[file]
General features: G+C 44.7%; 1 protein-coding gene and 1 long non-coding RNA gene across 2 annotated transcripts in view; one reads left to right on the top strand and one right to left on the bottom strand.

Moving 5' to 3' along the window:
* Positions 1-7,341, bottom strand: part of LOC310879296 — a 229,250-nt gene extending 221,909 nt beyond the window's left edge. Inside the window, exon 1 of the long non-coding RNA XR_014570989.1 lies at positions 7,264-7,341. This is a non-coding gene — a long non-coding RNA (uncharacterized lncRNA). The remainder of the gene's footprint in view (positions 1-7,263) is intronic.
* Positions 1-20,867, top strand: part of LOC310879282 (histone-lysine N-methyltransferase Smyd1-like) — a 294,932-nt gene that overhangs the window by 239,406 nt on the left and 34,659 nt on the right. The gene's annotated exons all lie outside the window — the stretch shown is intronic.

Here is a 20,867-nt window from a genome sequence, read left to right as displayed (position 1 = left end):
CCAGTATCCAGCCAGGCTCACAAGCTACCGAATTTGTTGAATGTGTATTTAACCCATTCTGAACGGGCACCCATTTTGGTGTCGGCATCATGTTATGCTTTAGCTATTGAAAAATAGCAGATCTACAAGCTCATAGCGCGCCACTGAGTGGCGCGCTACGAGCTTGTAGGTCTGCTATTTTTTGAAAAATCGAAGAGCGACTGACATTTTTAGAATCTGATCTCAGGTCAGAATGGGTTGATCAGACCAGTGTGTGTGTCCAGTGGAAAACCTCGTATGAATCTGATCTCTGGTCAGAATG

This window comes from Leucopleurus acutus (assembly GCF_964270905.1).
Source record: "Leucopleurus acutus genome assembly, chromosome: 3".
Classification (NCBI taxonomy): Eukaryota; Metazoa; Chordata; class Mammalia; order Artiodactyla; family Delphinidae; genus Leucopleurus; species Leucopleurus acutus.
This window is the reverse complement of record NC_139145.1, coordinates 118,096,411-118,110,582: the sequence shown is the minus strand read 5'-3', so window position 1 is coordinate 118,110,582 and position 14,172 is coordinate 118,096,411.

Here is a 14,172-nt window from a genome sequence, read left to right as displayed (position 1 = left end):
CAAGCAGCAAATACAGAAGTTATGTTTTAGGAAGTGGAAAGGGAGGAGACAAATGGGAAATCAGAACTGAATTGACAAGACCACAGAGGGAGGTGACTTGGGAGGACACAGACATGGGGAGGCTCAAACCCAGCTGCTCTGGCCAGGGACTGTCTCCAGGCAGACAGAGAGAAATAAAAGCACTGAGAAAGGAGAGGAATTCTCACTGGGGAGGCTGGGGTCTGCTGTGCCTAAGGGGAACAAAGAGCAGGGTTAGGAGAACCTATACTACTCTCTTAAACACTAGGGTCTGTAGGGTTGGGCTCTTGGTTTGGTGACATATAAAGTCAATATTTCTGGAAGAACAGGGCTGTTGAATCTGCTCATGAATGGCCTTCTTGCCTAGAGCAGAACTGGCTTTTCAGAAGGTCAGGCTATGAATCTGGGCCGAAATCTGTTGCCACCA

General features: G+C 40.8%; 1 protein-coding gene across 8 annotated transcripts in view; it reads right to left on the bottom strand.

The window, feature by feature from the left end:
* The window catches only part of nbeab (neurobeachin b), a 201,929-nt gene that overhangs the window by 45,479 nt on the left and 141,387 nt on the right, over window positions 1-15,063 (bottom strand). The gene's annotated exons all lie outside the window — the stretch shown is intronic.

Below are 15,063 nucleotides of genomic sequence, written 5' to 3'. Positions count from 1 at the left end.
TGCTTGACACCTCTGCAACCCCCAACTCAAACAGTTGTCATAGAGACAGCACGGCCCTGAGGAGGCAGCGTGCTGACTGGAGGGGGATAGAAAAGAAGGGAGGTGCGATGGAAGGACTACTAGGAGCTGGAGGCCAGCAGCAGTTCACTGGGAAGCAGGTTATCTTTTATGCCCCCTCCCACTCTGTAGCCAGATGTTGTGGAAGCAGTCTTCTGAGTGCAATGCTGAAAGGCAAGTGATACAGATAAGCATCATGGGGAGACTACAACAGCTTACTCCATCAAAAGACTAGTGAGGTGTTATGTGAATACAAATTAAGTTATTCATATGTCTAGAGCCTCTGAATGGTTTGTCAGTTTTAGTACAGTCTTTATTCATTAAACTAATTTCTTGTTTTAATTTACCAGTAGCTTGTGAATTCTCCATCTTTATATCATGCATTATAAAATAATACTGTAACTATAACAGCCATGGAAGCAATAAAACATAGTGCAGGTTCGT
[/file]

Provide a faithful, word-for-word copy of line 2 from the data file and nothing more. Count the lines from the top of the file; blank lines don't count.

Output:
Moving 5' to 3' along the window: